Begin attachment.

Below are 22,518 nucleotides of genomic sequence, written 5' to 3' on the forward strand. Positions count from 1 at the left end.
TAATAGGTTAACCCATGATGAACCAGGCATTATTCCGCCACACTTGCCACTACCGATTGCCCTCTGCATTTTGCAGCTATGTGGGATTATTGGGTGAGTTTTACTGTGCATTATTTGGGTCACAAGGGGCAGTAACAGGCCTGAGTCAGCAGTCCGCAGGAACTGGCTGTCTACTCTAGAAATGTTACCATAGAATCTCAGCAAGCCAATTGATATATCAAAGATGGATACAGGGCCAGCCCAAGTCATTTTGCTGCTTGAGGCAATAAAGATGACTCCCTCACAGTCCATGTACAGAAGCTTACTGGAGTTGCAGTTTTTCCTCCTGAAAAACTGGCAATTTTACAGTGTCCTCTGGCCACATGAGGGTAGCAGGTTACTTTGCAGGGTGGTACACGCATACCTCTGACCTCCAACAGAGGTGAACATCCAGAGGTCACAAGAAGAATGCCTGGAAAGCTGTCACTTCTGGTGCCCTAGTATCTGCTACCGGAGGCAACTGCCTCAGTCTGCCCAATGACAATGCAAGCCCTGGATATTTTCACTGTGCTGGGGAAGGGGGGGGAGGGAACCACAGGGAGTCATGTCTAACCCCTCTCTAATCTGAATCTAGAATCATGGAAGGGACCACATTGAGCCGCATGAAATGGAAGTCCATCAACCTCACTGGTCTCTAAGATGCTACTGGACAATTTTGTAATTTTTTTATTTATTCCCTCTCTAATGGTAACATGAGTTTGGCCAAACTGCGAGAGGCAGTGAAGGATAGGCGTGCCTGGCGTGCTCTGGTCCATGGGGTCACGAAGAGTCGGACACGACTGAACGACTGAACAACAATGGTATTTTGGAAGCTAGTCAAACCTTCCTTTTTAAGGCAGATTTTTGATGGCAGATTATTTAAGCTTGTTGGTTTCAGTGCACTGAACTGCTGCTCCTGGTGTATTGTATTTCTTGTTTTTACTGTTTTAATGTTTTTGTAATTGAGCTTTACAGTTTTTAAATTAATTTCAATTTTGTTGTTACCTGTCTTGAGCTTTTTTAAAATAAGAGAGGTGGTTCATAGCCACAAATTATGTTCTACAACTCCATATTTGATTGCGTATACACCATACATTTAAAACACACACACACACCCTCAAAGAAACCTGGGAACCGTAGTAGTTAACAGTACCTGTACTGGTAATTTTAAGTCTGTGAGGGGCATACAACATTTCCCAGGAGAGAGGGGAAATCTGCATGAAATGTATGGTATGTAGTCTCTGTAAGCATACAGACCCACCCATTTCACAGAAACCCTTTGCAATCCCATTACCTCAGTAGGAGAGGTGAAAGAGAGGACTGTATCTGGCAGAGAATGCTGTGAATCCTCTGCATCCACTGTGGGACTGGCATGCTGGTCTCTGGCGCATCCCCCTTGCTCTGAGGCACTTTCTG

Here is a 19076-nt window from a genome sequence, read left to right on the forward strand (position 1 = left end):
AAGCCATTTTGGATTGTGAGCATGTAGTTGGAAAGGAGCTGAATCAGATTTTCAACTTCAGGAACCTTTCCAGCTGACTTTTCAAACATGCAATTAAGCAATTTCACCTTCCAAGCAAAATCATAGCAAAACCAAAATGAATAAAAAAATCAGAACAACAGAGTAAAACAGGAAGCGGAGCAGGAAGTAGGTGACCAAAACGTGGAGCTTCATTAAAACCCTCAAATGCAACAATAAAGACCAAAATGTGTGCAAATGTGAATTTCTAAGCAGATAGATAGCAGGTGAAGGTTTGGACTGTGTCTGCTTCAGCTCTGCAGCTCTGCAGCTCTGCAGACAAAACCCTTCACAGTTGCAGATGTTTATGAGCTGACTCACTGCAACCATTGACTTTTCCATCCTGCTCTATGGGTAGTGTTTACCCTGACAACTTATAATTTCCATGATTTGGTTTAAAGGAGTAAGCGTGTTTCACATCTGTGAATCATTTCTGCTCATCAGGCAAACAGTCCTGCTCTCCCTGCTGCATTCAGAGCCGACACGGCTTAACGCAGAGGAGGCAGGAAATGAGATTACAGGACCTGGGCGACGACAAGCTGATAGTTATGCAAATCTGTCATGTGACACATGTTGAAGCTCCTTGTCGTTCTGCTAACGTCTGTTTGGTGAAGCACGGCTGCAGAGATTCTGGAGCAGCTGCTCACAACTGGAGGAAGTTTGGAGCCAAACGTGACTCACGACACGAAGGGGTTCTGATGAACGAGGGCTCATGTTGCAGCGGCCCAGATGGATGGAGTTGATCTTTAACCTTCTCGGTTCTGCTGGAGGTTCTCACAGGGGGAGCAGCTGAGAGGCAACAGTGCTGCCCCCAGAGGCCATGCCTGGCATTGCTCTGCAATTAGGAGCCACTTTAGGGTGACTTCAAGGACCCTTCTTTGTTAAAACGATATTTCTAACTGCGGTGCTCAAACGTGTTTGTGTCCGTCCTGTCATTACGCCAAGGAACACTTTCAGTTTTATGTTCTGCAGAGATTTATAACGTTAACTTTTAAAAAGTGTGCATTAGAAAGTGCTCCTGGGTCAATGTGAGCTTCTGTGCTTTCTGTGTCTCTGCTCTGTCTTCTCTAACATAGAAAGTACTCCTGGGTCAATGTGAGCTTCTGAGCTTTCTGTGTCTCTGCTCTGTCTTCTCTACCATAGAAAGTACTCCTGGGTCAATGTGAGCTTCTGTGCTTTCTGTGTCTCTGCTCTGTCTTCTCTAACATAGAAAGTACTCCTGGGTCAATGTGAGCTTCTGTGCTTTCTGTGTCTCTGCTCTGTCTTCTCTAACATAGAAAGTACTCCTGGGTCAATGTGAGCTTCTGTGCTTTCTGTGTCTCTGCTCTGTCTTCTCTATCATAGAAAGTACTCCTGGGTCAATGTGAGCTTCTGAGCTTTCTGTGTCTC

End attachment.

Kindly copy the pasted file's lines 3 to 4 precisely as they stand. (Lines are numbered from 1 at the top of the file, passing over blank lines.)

Here is a 19076-nt window from a genome sequence, read left to right on the forward strand (position 1 = left end):
AAGCCATTTTGGATTGTGAGCATGTAGTTGGAAAGGAGCTGAATCAGATTTTCAACTTCAGGAACCTTTCCAGCTGACTTTTCAAACATGCAATTAAGCAATTTCACCTTCCAAGCAAAATCATAGCAAAACCAAAATGAATAAAAAAATCAGAACAACAGAGTAAAACAGGAAGCGGAGCAGGAAGTAGGTGACCAAAACGTGGAGCTTCATTAAAACCCTCAAATGCAACAATAAAGACCAAAATGTGTGCAAATGTGAATTTCTAAGCAGATAGATAGCAGGTGAAGGTTTGGACTGTGTCTGCTTCAGCTCTGCAGCTCTGCAGCTCTGCAGACAAAACCCTTCACAGTTGCAGATGTTTATGAGCTGACTCACTGCAACCATTGACTTTTCCATCCTGCTCTATGGGTAGTGTTTACCCTGACAACTTATAATTTCCATGATTTGGTTTAAAGGAGTAAGCGTGTTTCACATCTGTGAATCATTTCTGCTCATCAGGCAAACAGTCCTGCTCTCCCTGCTGCATTCAGAGCCGACACGGCTTAACGCAGAGGAGGCAGGAAATGAGATTACAGGACCTGGGCGACGACAAGCTGATAGTTATGCAAATCTGTCATGTGACACATGTTGAAGCTCCTTGTCGTTCTGCTAACGTCTGTTTGGTGAAGCACGGCTGCAGAGATTCTGGAGCAGCTGCTCACAACTGGAGGAAGTTTGGAGCCAAACGTGACTCACGACACGAAGGGGTTCTGATGAACGAGGGCTCATGTTGCAGCGGCCCAGATGGATGGAGTTGATCTTTAACCTTCTCGGTTCTGCTGGAGGTTCTCACAGGGGGAGCAGCTGAGAGGCAACAGTGCTGCCCCCAGAGGCCATGCCTGGCATTGCTCTGCAATTAGGAGCCACTTTAGGGTGACTTCAAGGACCCTTCTTTGTTAAAACGATATTTCTAACTGCGGTGCTCAAACGTGTTTGTGTCCGTCCTGTCATTACGCCAAGGAACACTTTCAGTTTTATGTTCTGCAGAGATTTATAACGTTAACTTTTAAAAAGTGTGCATTAGAAAGTGCTCCTGGGTCAATGTGAGCTTCTGTGCTTTCTGTGTCTCTGCTCTGTCTTCTCTAACATAGAAAGTACTCCTGGGTCAATGTGAGCTTCTGAGCTTTCTGTGTCTCTGCTCTGTCTTCTCTACCATAGAAAGTACTCCTGGGTCAATGTGAGCTTCTGTGCTTTCTGTGTCTCTGCTCTGTCTTCTCTAACATAGAAAGTACTCCTGGGTCAATGTGAGCTTCTGTGCTTTCTGTGTCTCTGCTCTGTCTTCTCTAACATAGAAAGTACTCCTGGGTCAATGTGAGCTTCTGTGCTTTCTGTGTCTCTGCTCTGTCTTCTCTATCATAGAAAGTACTCCTGGGTCAATGTGAGCTTCTGAGCTTTCTGTGTCTC